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Energy may change from one form to another and does so without a net loss or net gain. That is so say, energy is conserved, and the total amount remains constant. The study of energy transformations has led to one of the most basic scientific principles, the law of conservation of energy.
Although the meaning is the same, the law of conservation of energy or simply the conservation of energy can be explained in different ways. 
The law of conservation of energy states that "energy can be neither created nor destroyed and expresses the fact that the total amount of energy remains constant as it changes from one form to another." This law is one of the cornerstones of science and helps us to develop a better understanding of the world around us.
Although this law applies to the energy exchanges that occur in sports and exercise in practice its application is rather limited because the possible energy combinations are too numerous, but a more restricted form of the law can be identified that does have value.
The analysis of energy flow is complicated because energy takes on several different forms. Kinetic, potential, thermal and radiant energy all play important roles in chemistry. Working with energy at the molecular level requires a molecular perspective and an understanding of energy flow.
What are different forms of energy?
 Any moving object possesses energy of motion, which is called kinetic energy. Kinetic energy varies with the mass of the body and the speed at which it is moving.
 An object at rest has no kinetic energy. However motionless objects frequently possess a form of stored energy known as Potential energy. For example, a rock teetering high on a ledge is about to release stored gravitational energy, a cloud on the verge of "hurling" a thunderbolt earthward is about to release stored electrical energy, and gasoline in the cylinder of an automobile engine is about to release stored chemical energy. In each case, the stored energy is called potential energy.
 Temperature rises whenever a body loses kinetic energy without gaining potential energy. When a catcher catches a fastball, the kinetic energy lost by the ball shows up as thermal energy of the glove and the ball. A change in Thermal energy results in a temperature change. If a system gains thermal energy its temperature increases if a system loses thermal energy its temperature decreases.
 Another important form of energy also plays a fundamental role in chemistry. The temperature of an object increases when it is placed in direct sunlight because light posses energy. This energy is called Radiant energy. The radiant energy absorbed by an object is converted to thermal energy, thus there is increase in temperature.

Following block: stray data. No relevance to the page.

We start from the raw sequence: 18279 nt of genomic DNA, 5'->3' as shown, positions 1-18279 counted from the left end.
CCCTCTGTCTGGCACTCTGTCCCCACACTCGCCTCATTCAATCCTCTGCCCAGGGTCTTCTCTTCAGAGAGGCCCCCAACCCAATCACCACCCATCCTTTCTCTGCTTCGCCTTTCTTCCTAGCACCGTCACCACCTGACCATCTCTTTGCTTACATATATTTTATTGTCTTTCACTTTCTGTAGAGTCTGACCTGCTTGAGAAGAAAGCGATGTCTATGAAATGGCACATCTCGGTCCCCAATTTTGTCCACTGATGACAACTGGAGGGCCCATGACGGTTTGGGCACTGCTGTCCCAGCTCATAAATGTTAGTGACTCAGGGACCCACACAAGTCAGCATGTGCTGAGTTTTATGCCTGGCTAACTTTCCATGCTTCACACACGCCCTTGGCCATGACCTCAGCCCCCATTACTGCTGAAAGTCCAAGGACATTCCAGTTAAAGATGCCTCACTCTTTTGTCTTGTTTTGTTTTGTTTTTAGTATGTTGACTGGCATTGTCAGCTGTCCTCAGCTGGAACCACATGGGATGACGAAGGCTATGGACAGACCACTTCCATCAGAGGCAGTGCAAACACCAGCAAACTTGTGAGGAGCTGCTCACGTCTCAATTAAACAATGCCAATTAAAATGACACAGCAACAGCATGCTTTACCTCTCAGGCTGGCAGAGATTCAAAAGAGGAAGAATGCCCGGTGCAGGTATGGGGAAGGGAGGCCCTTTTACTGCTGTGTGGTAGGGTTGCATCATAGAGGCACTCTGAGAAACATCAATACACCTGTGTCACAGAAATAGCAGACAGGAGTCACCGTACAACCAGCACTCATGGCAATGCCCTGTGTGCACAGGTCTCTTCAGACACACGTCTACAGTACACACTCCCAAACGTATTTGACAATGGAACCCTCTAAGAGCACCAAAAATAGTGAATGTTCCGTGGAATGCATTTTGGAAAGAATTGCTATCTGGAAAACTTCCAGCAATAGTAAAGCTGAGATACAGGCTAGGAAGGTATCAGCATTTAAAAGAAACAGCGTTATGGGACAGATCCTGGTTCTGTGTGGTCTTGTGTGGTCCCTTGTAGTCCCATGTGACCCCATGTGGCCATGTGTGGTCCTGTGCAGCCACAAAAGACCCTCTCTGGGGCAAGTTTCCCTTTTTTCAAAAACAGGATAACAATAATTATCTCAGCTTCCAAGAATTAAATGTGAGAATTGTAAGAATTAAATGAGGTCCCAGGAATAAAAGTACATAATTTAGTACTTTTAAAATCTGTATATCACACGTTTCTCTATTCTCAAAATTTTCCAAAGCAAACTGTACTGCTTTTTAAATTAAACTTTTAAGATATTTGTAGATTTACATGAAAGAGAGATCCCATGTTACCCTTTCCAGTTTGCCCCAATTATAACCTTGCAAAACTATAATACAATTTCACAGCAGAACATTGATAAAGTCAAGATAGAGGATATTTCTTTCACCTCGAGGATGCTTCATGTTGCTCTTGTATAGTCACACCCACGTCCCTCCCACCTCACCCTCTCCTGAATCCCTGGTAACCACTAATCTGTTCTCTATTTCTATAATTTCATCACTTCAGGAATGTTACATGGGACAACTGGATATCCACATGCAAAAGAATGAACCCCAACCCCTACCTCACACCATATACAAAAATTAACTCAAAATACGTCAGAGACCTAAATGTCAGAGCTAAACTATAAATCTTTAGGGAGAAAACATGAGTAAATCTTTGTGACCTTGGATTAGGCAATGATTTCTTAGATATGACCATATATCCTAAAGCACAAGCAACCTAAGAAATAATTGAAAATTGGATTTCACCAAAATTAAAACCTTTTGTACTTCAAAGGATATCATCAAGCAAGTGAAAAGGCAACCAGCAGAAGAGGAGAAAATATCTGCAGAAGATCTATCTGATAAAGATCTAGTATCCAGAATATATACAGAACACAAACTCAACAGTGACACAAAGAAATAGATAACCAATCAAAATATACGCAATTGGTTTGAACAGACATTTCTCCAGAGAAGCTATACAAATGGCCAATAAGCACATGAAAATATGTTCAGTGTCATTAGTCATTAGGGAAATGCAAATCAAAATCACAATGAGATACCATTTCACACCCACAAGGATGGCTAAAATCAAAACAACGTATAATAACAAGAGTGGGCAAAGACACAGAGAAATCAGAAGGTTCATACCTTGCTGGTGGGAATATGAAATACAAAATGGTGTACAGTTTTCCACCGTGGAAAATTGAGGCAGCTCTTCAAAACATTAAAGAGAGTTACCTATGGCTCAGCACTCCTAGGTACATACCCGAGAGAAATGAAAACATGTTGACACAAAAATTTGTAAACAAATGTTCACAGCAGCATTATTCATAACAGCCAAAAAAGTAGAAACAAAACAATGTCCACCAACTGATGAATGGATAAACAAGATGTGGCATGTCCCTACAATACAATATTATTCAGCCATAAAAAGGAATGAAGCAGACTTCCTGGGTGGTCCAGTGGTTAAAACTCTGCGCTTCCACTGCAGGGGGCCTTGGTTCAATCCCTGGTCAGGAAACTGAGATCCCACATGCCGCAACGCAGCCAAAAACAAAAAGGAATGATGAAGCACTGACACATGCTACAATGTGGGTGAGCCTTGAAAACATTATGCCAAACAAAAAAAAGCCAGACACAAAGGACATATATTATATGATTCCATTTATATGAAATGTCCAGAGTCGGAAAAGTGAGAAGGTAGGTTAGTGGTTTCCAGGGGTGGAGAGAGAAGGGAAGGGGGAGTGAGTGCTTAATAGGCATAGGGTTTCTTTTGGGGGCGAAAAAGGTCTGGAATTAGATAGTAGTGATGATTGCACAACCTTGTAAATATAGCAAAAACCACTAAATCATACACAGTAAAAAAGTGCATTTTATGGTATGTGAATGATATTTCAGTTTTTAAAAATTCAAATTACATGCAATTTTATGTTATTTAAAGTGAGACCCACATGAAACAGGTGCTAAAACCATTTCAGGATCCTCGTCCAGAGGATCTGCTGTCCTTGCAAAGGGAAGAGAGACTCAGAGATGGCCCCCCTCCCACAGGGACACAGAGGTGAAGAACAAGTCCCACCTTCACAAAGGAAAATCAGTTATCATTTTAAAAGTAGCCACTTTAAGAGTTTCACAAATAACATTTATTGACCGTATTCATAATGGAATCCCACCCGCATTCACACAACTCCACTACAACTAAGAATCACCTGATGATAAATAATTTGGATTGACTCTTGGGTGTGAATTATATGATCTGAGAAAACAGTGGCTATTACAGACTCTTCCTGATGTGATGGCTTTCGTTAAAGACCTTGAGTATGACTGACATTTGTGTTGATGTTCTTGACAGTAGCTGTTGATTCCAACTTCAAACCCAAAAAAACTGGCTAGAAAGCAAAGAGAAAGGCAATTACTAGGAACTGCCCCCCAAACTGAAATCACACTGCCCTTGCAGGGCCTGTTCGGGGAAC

Different forms of energy is given in joules.
The Italian Galileo originated our present ideas concerning falling objects. When we use the expression freely falling object, we do not necessarily refer to an object dropped from rest.
A freely falling object is any object moving freely under the influence of gravity alone, regardless of its initial motion. Objects thrown upward or downward and those released from rest are all falling freely once they are released.
Any freely falling object experiences an acceleration directed downward regardless of its initial motion.
A freely falling object is any object moving freely under the influence of gravity alone, regardless of its initial motion. Objects thrown upward or downward and those released from rest are all falling freely once they are released.
Any freely falling object experiences an acceleration directed downward regardless of its initial motion.
Numerous experiments are performed to define law of conservation of energy and experiments have shown that energy is neither gained nor lost during physical or chemical changes. This principle is known as the law of conservation of energy and is often stated as follows.
Definition of law of conservation of energy:
"Energy is neither created nor destroyed in ordinary physical and chemical changes. If the system under study loses energy (the reaction is exothermic and $\Delta$H is negative), the surroundings of the system must gain the energy that the system loses so that energy is conserved."
To state the law of conservation of energy is that "energy cannot be created or destroyed, but that energy can only be changes from one form to another."
Einstein formulated the law of conservation of mass and energy, which states that mass and energy are interchangeable under special conditions. The conditions have been created in nuclear reactors and accelerators, and the laws has been verified.
This relationship can be expressed by Einstein's famous equation.
This relationship can be expressed by Einstein's famous equation.
E = mc^{2}
Energy = Mass $\times$ (velocity of light)^{2}
Two basic laws that emerged early in the history of science are the law of conservation of matter and the law of conservation of energy. Energy = Mass $\times$ (velocity of light)^{2}
 The first of these laws simply states that within the universe as a whole, matter cannot be created or destroyed.
 The second law says the same thing with respect to energy.